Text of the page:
Show Summary Details
Page of



Freek Verheugt



Benefit and risk of aspirin in primary prevention of acute myocardial infarction section updated

Section on antithrombotic therapy in patients with peripheral artery disease updated

Antithrombotic therapy in patients after a transient ischaemic attack or an ischaemic stroke updated

Updated on 29 July 2020. The previous version of this content can be found here.
Page of

PRINTED FROM OXFORD MEDICINE ONLINE ( © Oxford University Press, 2021. All Rights Reserved. Under the terms of the licence agreement, an individual user may print out a PDF of a single chapter of a title in Oxford Medicine Online for personal use (for details see Privacy Policy and Legal Notice).

date: 22 January 2022

Blood coagulation plays a role in the pathogenesis of acute and chronic vascular disease. Acute myocardial infarction is generally associated with partial or complete thrombotic occlusion of one of the coronary arteries, whereas embolic stroke usually is associated with clot formation in the left atrium, left ventricle, or carotid arteries. Arteries in the lower extremities may get occluded by thrombosis, leading to ischaemia or amputation. Finally, venous thromboembolism is mainly caused by thrombus formation in the veins of the pelvis and/or the legs. This chapter deals with the effectiveness and safety of antiplatelet and anticoagulant drugs in primary and secondary prevention of cardiovascular disease.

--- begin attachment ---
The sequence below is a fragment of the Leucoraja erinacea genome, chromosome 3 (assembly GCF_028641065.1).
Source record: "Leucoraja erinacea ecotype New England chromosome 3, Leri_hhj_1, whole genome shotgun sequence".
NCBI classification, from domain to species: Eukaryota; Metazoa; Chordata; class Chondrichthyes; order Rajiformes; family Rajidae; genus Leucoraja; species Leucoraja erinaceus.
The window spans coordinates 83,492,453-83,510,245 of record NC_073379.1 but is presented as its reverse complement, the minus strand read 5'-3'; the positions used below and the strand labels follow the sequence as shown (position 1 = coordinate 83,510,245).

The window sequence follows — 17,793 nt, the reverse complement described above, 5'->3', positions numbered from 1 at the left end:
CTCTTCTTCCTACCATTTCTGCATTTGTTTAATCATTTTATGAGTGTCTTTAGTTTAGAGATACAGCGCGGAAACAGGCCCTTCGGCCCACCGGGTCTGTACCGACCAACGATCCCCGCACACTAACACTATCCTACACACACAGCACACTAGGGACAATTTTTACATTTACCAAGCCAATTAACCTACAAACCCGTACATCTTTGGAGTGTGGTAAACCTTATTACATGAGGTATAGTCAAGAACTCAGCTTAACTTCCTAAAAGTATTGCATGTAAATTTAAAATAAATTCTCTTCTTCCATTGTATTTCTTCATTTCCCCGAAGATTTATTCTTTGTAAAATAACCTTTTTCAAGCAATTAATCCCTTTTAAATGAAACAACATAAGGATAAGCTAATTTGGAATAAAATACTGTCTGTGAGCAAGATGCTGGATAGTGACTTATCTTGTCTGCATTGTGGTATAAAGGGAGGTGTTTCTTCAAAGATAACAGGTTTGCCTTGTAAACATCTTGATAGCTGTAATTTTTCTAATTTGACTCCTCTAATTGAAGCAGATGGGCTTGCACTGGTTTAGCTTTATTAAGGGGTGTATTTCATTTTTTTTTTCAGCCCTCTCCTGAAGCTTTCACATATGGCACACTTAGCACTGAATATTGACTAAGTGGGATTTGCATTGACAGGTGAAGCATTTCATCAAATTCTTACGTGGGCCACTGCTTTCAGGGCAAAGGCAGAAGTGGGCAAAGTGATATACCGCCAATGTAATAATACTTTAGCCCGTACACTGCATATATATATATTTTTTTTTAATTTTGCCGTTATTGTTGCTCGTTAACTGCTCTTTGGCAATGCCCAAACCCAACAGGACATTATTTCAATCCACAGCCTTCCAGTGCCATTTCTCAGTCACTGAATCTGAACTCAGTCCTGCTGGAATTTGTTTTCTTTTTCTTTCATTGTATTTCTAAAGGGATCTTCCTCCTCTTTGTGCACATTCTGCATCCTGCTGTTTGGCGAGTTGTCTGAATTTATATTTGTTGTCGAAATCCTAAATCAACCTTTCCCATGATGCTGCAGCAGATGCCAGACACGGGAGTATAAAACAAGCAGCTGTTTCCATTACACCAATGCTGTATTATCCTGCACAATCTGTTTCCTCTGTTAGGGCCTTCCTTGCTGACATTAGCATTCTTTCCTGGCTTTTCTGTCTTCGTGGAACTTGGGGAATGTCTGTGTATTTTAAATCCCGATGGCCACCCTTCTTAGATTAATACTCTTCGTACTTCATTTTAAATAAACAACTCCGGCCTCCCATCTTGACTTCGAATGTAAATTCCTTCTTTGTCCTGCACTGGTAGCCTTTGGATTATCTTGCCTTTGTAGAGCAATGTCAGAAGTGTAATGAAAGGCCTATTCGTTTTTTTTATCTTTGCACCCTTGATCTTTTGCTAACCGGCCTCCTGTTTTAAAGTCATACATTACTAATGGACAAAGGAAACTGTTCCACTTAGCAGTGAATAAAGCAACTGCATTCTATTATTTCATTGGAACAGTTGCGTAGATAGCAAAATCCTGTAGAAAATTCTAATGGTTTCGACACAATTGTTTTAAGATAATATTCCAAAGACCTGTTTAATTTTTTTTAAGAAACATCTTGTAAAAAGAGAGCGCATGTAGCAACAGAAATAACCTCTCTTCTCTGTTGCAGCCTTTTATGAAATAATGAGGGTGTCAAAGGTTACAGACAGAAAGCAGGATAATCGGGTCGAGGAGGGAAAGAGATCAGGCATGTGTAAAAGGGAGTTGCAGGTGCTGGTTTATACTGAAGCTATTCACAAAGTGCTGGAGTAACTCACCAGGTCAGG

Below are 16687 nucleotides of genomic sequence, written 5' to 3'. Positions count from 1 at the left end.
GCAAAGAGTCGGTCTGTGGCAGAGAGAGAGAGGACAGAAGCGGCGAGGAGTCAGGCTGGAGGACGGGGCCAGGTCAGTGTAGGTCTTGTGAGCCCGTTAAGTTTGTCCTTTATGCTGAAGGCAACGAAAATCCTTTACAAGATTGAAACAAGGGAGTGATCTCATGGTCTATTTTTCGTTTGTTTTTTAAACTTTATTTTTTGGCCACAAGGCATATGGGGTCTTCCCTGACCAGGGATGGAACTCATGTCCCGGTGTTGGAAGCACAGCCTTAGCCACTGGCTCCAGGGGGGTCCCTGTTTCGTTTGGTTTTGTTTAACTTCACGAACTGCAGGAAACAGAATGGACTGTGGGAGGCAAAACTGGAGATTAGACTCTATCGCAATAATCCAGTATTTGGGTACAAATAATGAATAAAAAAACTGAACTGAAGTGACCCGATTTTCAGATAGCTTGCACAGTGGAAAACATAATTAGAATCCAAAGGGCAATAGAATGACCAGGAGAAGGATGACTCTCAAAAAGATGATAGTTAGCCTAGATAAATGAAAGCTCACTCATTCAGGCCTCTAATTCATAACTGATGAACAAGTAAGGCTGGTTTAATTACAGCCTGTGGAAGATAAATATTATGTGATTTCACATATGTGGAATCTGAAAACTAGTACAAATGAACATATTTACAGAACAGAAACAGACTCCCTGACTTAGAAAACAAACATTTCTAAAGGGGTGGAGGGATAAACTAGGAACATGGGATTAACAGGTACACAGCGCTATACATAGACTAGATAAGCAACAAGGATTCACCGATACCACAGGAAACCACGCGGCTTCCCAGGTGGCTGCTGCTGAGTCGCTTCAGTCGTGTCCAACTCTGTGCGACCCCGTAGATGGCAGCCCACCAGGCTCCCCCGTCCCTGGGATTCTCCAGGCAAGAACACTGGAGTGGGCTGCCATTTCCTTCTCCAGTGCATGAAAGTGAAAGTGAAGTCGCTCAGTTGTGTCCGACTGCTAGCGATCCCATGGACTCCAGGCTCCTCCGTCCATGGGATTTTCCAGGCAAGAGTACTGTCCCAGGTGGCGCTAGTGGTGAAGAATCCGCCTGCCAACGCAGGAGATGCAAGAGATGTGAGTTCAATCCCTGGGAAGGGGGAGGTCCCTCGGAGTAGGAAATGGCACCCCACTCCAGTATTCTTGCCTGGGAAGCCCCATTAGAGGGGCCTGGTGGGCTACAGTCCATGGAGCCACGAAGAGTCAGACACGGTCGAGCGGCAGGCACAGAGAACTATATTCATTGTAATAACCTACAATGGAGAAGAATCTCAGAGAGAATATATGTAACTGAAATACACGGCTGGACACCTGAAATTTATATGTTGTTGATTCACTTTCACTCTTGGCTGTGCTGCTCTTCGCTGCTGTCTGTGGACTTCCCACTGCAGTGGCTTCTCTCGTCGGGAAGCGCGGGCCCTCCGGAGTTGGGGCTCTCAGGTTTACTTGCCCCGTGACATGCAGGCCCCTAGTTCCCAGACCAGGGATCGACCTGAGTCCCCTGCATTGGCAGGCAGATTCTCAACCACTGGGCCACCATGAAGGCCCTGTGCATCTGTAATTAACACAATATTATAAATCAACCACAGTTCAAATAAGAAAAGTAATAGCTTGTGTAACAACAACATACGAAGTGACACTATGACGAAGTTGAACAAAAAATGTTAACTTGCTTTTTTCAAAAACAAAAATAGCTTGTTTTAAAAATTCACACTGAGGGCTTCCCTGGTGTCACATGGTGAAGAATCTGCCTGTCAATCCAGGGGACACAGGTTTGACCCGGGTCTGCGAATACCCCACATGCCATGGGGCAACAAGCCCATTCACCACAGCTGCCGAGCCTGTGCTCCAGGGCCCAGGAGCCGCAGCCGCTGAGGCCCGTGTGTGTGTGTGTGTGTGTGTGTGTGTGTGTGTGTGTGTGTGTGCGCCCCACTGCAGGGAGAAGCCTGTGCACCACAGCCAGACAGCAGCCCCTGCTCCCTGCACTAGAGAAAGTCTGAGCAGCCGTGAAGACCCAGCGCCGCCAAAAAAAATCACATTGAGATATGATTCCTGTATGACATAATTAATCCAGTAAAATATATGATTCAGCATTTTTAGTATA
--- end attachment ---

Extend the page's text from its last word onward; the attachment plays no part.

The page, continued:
Access to the complete content on Oxford Medicine Online requires a subscription or purchase. Public users are able to search the site and view the abstracts for each book and chapter without a subscription.

Please subscribe or login to access full text content.

If you have purchased a print title that contains an access token, please see the token for information about how to register your code.

For questions on access or troubleshooting, please check our FAQs, and if you can't find the answer there, please contact us.